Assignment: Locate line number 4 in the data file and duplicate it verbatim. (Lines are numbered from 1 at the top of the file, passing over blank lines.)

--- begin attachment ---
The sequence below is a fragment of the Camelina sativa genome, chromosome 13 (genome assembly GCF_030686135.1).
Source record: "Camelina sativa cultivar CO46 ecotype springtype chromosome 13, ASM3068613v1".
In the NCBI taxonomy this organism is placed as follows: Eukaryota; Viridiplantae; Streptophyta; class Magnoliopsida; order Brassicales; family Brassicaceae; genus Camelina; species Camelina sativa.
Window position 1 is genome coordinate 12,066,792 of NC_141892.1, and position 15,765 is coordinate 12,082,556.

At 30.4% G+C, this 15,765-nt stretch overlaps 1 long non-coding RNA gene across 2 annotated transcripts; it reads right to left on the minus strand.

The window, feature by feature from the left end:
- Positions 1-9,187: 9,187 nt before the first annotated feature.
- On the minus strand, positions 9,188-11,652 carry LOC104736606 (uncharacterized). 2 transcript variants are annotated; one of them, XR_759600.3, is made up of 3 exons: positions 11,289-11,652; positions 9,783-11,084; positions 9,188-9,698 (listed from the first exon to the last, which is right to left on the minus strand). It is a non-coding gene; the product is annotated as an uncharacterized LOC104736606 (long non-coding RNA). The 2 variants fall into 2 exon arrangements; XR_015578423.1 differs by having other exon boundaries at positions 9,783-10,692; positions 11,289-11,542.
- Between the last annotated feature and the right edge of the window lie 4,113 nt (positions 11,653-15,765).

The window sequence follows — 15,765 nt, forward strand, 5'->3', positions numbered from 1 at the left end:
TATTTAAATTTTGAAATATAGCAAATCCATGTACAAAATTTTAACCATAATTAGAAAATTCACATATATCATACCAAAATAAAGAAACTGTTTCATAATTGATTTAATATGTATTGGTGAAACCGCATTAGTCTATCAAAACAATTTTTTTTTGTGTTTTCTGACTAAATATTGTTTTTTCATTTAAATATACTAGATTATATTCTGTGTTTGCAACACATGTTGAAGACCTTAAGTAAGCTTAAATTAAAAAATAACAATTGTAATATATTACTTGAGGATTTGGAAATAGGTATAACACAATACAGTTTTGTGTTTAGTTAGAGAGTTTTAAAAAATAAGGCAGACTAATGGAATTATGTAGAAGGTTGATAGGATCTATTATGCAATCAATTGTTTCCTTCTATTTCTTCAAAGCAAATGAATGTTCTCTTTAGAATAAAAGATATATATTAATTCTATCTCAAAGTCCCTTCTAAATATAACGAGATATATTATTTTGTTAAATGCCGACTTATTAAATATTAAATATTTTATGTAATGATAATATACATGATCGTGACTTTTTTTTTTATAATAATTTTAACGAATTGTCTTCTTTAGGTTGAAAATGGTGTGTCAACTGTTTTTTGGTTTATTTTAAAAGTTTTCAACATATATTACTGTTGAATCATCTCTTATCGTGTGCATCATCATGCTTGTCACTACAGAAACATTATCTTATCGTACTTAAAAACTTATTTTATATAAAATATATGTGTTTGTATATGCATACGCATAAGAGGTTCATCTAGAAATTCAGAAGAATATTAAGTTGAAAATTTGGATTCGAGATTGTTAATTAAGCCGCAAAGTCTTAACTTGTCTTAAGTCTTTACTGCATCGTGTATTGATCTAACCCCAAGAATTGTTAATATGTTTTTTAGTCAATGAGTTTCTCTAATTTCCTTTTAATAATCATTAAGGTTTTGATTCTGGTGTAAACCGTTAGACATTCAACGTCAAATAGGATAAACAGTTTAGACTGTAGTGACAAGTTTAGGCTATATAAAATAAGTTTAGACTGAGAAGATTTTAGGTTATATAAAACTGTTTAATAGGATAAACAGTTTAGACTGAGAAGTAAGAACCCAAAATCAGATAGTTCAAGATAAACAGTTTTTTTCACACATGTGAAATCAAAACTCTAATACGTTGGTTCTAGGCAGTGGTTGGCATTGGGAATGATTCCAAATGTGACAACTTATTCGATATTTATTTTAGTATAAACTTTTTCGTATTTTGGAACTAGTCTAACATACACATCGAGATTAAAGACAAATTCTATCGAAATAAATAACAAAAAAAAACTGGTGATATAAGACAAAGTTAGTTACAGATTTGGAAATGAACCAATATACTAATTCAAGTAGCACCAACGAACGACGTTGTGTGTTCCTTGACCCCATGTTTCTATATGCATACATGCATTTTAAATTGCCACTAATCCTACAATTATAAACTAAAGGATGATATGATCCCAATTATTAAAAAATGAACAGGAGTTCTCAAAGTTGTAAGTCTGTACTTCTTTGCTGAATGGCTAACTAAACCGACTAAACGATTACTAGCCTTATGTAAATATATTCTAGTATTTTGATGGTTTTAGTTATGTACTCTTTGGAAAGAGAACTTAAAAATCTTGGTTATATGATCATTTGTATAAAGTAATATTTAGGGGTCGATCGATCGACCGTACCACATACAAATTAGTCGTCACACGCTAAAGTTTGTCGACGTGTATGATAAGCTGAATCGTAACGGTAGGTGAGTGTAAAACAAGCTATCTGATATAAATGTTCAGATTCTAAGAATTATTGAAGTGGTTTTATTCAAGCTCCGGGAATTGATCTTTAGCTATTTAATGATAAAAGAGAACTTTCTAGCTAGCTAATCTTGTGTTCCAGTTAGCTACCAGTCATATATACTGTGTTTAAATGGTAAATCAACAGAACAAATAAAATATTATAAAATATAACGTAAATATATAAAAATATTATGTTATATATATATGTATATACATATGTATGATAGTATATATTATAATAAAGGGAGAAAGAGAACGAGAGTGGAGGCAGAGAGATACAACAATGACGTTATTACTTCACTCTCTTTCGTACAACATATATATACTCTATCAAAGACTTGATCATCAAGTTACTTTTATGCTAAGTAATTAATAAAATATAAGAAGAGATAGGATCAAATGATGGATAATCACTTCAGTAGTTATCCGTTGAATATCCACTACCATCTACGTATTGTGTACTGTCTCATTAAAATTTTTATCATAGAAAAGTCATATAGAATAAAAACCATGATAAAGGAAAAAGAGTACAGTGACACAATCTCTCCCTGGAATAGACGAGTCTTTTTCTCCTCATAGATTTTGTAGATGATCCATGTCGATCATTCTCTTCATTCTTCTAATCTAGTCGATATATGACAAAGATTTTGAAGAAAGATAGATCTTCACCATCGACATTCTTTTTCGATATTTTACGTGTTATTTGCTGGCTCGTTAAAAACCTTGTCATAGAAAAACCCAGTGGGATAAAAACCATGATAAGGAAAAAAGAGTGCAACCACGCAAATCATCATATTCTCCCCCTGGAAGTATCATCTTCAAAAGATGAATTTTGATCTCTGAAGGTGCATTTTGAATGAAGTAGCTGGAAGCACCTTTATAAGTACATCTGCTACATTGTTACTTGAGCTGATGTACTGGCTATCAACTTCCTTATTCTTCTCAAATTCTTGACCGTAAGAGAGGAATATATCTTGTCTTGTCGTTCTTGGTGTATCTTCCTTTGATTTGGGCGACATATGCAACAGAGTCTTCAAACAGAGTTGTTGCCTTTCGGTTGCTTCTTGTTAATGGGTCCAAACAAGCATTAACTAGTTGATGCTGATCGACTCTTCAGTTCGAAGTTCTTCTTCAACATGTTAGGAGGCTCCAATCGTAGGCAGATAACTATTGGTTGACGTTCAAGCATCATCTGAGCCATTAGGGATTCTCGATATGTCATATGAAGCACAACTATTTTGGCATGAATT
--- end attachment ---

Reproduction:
Window position 1 is genome coordinate 12,066,792 of NC_141892.1, and position 15,765 is coordinate 12,082,556.